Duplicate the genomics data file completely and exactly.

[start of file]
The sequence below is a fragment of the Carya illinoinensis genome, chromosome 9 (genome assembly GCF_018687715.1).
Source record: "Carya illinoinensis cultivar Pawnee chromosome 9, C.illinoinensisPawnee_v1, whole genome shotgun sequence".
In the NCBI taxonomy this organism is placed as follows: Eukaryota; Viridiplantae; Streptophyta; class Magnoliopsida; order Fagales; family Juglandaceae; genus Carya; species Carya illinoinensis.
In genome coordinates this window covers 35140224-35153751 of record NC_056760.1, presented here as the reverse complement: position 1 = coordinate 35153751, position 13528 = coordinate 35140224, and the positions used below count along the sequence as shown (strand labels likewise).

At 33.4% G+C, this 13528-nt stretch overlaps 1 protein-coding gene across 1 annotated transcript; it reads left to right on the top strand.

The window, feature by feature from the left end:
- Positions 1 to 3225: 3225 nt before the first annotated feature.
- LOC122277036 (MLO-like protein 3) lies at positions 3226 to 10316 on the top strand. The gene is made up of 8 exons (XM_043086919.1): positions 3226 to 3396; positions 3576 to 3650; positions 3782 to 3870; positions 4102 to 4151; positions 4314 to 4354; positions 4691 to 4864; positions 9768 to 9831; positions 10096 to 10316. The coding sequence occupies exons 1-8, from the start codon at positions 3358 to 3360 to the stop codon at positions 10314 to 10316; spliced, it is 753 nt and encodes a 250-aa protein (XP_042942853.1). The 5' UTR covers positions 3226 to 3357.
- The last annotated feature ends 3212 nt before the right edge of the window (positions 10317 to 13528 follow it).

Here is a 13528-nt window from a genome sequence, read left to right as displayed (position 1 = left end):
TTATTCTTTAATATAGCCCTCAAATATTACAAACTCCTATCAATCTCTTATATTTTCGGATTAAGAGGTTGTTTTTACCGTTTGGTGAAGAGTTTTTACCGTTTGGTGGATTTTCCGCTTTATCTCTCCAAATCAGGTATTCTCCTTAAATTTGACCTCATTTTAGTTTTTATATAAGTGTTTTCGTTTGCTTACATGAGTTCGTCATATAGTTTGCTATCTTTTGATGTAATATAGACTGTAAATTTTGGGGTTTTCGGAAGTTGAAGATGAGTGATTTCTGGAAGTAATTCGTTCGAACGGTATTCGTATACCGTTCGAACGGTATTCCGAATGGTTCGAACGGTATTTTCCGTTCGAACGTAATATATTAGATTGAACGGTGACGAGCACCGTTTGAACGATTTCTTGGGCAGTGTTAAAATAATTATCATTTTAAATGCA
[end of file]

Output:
The sequence below is a fragment of the Carya illinoinensis genome, chromosome 9 (genome assembly GCF_018687715.1).
Source record: "Carya illinoinensis cultivar Pawnee chromosome 9, C.illinoinensisPawnee_v1, whole genome shotgun sequence".
In the NCBI taxonomy this organism is placed as follows: Eukaryota; Viridiplantae; Streptophyta; class Magnoliopsida; order Fagales; family Juglandaceae; genus Carya; species Carya illinoinensis.
In genome coordinates this window covers 35140224-35153751 of record NC_056760.1, presented here as the reverse complement: position 1 = coordinate 35153751, position 13528 = coordinate 35140224, and the positions used below count along the sequence as shown (strand labels likewise).

At 33.4% G+C, this 13528-nt stretch overlaps 1 protein-coding gene across 1 annotated transcript; it reads left to right on the top strand.

The window, feature by feature from the left end:
- Positions 1 to 3225: 3225 nt before the first annotated feature.
- LOC122277036 (MLO-like protein 3) lies at positions 3226 to 10316 on the top strand. The gene is made up of 8 exons (XM_043086919.1): positions 3226 to 3396; positions 3576 to 3650; positions 3782 to 3870; positions 4102 to 4151; positions 4314 to 4354; positions 4691 to 4864; positions 9768 to 9831; positions 10096 to 10316. The coding sequence occupies exons 1-8, from the start codon at positions 3358 to 3360 to the stop codon at positions 10314 to 10316; spliced, it is 753 nt and encodes a 250-aa protein (XP_042942853.1). The 5' UTR covers positions 3226 to 3357.
- The last annotated feature ends 3212 nt before the right edge of the window (positions 10317 to 13528 follow it).

Here is a 13528-nt window from a genome sequence, read left to right as displayed (position 1 = left end):
TTATTCTTTAATATAGCCCTCAAATATTACAAACTCCTATCAATCTCTTATATTTTCGGATTAAGAGGTTGTTTTTACCGTTTGGTGAAGAGTTTTTACCGTTTGGTGGATTTTCCGCTTTATCTCTCCAAATCAGGTATTCTCCTTAAATTTGACCTCATTTTAGTTTTTATATAAGTGTTTTCGTTTGCTTACATGAGTTCGTCATATAGTTTGCTATCTTTTGATGTAATATAGACTGTAAATTTTGGGGTTTTCGGAAGTTGAAGATGAGTGATTTCTGGAAGTAATTCGTTCGAACGGTATTCGTATACCGTTCGAACGGTATTCCGAATGGTTCGAACGGTATTTTCCGTTCGAACGTAATATATTAGATTGAACGGTGACGAGCACCGTTTGAACGATTTCTTGGGCAGTGTTAAAATAATTATCATTTTAAATGCA